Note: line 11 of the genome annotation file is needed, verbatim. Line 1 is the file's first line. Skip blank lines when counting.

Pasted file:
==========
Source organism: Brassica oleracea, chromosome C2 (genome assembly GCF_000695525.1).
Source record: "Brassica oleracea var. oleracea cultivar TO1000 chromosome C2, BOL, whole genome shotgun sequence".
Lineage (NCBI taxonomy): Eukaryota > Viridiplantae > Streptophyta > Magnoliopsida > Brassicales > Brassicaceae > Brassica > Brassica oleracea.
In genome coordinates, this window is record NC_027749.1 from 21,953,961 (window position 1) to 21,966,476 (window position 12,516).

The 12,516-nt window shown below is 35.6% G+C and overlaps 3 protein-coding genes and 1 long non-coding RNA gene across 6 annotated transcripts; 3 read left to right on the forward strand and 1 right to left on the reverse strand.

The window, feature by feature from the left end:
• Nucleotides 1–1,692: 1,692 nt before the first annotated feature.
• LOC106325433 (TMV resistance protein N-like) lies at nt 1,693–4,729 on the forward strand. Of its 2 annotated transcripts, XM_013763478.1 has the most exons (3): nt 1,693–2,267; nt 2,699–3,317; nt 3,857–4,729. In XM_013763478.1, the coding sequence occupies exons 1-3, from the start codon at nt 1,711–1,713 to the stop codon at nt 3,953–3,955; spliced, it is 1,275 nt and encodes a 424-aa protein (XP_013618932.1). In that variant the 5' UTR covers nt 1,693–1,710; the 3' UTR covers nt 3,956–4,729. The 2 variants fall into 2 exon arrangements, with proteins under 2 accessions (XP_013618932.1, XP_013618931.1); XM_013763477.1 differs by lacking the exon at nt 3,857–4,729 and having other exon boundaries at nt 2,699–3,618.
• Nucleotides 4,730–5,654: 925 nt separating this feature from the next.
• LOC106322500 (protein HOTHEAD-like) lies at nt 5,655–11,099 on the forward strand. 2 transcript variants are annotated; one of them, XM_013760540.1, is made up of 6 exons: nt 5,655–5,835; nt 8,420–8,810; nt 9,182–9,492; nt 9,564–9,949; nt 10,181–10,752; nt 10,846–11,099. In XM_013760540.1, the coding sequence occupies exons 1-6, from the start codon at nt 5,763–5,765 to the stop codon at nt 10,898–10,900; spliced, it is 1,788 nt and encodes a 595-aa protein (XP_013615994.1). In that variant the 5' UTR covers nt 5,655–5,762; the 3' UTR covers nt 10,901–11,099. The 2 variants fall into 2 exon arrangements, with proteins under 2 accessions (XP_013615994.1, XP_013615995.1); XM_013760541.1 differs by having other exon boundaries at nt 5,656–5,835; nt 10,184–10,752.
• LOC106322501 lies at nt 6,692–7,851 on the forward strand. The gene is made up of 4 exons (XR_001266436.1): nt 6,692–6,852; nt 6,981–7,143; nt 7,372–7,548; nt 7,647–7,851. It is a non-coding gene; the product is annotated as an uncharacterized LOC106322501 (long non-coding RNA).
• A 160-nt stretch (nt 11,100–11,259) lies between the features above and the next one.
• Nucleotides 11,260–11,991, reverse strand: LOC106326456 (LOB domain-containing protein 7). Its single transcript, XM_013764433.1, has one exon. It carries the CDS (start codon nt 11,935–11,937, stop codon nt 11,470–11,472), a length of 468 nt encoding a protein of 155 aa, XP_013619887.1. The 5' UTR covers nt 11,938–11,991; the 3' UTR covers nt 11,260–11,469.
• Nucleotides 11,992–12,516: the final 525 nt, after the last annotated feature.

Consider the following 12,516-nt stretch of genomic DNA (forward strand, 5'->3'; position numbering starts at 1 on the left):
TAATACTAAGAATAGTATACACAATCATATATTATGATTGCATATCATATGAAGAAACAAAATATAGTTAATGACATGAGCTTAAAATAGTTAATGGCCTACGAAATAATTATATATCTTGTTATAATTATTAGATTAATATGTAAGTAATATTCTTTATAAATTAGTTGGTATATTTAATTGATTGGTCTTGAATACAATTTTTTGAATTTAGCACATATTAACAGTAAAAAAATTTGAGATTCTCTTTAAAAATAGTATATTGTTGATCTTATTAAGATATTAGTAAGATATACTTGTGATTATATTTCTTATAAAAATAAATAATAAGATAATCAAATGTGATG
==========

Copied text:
• LOC106322501 lies at nt 6,692–7,851 on the forward strand. The gene is made up of 4 exons (XR_001266436.1): nt 6,692–6,852; nt 6,981–7,143; nt 7,372–7,548; nt 7,647–7,851. It is a non-coding gene; the product is annotated as an uncharacterized LOC106322501 (long non-coding RNA).